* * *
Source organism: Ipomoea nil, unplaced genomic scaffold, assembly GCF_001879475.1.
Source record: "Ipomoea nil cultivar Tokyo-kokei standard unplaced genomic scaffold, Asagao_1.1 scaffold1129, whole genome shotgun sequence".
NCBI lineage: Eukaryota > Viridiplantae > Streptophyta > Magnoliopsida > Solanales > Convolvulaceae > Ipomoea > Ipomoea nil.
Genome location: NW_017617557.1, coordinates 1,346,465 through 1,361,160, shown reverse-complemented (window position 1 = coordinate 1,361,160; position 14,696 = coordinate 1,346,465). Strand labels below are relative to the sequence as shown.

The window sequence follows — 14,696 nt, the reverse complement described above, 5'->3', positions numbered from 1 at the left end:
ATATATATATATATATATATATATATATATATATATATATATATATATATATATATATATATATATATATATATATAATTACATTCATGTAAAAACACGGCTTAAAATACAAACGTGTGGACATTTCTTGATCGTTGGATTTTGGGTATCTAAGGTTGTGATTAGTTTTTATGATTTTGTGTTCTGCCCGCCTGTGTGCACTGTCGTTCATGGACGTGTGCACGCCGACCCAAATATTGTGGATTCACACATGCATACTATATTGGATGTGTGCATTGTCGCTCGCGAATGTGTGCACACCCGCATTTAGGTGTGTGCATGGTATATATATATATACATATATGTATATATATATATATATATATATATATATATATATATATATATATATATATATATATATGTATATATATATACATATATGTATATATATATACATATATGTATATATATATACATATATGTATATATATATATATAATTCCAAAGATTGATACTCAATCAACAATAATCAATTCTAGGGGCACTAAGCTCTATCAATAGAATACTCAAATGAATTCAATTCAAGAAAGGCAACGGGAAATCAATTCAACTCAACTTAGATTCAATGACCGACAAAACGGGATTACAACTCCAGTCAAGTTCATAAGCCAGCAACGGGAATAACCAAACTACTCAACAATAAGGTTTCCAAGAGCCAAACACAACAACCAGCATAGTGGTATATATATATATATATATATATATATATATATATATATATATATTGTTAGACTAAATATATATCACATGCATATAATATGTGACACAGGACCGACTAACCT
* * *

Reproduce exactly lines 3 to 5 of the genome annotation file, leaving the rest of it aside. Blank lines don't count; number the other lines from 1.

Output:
NCBI lineage: Eukaryota > Viridiplantae > Streptophyta > Magnoliopsida > Solanales > Convolvulaceae > Ipomoea > Ipomoea nil.
Genome location: NW_017617557.1, coordinates 1,346,465 through 1,361,160, shown reverse-complemented (window position 1 = coordinate 1,361,160; position 14,696 = coordinate 1,346,465). Strand labels below are relative to the sequence as shown.

The window sequence follows — 14,696 nt, the reverse complement described above, 5'->3', positions numbered from 1 at the left end: